It is not just the Gevlons of the MMO blogosphere, but expressing hate against another population of players is an extremely common theme on MMO blogs. We hate the morons & slackers that don't use the auction house "right". We hate the random people we got grouped with by some algorithm, and get extremely angry if another algorithm groups us randomly with even more people. We hate people with money who buy shiny virtual things. We hate people who can spend more time than us in the game. We hate people who spend less time than us in the game. We hate raiders. We hate people who don't raid. We hate people playing a different game. We hate people playing the same game as us but in a different way. And because we hate all these people, we also hate it when they express their opinions on a blog. The internet is rarely a polite place, but gamers often stand out negatively in the way they talk to each other. And unlike let's say political blogs which express a clearly defined hate of the other side, gamers express their hate for each other. If that is any sort of community, it is at best a toxic one.

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Please do not use the comment section to prove just HOW toxic the community is.
Funny, my WoW subs are cancelled but occasionally I get the itch to return.

So last night I went on to the WoW forums to check out the latest news and what do I find but the same old topics full of players begging Blizzard to render the game unplayable to me.

I think it was making 5 man dungeons at least 90 minutes long this time.

No doubt the posters motivation was to create his ideal game - not by creating content he likes (he would soon stop running 90 minute 5 mans) but by eliminating the majority of players for which he has some irrational hatred.

Needless to say I closed my browser, booted up steam and played something else.

Perfect example of the community killing the game. Any time I get the urge to go back I just have to read any mmorpg forum for an instant cure.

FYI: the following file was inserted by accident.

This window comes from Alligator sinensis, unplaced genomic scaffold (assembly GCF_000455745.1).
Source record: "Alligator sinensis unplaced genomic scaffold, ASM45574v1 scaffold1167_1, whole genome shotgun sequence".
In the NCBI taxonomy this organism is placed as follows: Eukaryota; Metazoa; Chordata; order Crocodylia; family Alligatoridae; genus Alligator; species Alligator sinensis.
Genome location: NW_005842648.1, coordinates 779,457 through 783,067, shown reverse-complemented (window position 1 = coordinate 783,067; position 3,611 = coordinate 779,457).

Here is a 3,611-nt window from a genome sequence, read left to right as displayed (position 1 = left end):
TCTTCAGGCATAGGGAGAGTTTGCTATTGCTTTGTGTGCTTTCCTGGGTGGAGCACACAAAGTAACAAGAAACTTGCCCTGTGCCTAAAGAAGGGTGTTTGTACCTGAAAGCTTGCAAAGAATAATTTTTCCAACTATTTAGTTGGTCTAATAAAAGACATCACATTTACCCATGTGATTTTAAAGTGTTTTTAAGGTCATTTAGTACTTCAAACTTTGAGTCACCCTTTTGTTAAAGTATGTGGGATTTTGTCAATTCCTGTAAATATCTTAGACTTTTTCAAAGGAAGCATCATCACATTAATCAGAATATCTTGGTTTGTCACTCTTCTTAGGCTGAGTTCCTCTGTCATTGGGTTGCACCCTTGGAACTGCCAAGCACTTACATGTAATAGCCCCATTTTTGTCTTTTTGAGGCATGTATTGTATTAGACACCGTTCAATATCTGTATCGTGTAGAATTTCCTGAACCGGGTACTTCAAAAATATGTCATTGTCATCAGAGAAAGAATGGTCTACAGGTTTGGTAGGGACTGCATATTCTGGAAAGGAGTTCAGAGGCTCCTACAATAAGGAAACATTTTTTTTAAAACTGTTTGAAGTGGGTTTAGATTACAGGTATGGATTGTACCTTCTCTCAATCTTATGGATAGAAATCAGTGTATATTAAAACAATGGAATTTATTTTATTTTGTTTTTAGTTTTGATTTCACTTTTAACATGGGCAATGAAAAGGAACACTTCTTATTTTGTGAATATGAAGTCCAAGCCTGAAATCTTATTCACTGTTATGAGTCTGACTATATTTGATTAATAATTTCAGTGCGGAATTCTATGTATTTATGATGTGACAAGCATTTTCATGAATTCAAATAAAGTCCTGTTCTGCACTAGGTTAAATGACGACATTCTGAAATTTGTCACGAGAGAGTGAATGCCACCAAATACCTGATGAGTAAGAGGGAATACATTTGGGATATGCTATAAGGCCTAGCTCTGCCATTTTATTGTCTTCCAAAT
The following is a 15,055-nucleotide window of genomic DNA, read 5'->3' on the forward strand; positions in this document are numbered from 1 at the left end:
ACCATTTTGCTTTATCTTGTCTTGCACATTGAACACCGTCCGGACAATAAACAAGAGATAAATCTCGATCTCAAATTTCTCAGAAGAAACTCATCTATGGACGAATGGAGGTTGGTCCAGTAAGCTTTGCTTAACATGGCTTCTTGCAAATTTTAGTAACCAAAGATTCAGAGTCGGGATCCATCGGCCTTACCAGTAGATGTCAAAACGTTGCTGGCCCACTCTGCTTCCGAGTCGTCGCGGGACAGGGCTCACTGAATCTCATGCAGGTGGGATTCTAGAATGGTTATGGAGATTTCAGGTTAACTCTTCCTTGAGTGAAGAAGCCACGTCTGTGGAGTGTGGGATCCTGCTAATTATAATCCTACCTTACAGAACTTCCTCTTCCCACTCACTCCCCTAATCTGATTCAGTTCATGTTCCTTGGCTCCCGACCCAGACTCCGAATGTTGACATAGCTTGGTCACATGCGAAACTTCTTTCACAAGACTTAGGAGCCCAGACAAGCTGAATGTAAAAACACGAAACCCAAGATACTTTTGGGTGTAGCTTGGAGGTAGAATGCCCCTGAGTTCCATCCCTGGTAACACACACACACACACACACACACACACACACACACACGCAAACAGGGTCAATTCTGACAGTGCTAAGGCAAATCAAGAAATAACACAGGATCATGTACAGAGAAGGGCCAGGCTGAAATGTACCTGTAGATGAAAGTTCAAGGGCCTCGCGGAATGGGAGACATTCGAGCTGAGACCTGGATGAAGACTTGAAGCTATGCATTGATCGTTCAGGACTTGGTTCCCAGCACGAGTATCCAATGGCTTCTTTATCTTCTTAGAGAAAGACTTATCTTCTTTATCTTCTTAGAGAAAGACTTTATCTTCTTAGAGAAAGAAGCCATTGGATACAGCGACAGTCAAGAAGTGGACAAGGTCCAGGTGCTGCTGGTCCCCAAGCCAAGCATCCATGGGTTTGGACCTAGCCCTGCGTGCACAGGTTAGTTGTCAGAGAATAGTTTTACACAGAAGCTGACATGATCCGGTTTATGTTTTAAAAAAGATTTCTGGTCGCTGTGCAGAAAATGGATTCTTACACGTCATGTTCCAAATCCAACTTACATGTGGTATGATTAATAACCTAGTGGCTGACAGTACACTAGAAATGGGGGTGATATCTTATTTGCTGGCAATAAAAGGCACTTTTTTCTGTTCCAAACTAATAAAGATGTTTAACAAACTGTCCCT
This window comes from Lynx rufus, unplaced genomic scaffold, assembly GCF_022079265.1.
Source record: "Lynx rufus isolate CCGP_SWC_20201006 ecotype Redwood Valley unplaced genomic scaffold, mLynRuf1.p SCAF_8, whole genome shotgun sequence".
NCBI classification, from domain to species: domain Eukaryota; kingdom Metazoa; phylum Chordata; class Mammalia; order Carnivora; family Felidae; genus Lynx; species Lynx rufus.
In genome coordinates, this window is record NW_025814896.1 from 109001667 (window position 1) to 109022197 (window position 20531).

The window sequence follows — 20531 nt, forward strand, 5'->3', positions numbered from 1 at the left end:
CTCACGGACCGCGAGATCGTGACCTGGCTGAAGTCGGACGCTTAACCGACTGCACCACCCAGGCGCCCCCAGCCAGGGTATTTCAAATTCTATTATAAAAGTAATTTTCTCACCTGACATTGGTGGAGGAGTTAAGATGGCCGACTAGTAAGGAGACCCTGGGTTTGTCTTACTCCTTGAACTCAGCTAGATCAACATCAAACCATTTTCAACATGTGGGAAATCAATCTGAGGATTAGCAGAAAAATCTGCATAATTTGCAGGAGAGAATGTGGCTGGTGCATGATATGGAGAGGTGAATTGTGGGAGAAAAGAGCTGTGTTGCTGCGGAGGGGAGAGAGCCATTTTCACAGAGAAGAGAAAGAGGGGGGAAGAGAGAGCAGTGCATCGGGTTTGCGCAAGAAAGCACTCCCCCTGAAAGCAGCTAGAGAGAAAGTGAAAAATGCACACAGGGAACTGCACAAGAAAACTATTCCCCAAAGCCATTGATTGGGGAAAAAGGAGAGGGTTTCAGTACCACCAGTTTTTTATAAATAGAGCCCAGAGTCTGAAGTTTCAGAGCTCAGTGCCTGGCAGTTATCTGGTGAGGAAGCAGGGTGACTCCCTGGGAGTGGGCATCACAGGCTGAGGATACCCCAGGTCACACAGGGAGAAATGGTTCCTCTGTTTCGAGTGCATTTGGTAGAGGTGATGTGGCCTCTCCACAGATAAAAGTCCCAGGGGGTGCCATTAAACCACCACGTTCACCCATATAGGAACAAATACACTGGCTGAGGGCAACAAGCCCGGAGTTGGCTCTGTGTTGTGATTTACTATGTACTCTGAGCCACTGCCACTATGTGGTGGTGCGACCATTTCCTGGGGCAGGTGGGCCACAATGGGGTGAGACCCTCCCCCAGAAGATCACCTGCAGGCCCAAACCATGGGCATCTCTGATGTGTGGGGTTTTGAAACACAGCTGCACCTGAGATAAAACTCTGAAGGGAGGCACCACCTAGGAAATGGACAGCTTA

@Woody: if you consider the official forum "players" to be representative of the game, good luck finding ANY MMO you want to play....
if you consider the official forum "players" to be representative of the game, good luck finding ANY MMO you want to play

Representative of the game? Certainly not!

But what about "representative of the community"? Theoretically, if WoW has 8.3 million players, of which 8 million are nice, but never say a word anywhere on the internet, and 0.3 million who are toxic and spew hate on various forums and blogs, which part is "the community"?
Sorry I was about to follow up by cautioning on our use of the word.

Tobold is correct in that the forum types are the public face of the game.

Many potential new players having seen a TV commercial for WoW will head to the website and take a look at the forums to check out the vibe...

That forum community may also be small but they do appear to have considerable influence over the devs too. They somehow got Blizzard to tailor an entire expansion to their tastes a few years back. Something that arguably lead to what was an unbelievably successful game heading into a downward spiral from which it seems unable to recover.

A small minority yes, but don't under estimate the influence of that "community" on potential new players, existing players and the developer.
I agree with all your points, but I think there's one additional major factor you missed. Game developers themselves are now much more involved in social media than they were 10 years ago.

It used to be standard that games would issue press releases on their forums, but never even acknowledge any community reactions. WoW had one guy who would respond (Ghostcrawler, I believe), but he sounded like a PR rep who never said anything of substance, and clearly had no influence with the game developers. I can remember what a huge deal it was that actual City of Heroes developers would often respond on their forum, discussing aspects of the game and potential changes with players.

Now, that's more or less standard for most games. Where are people going to want to discuss "how should X be fixed," on a random blog or with the actual developer?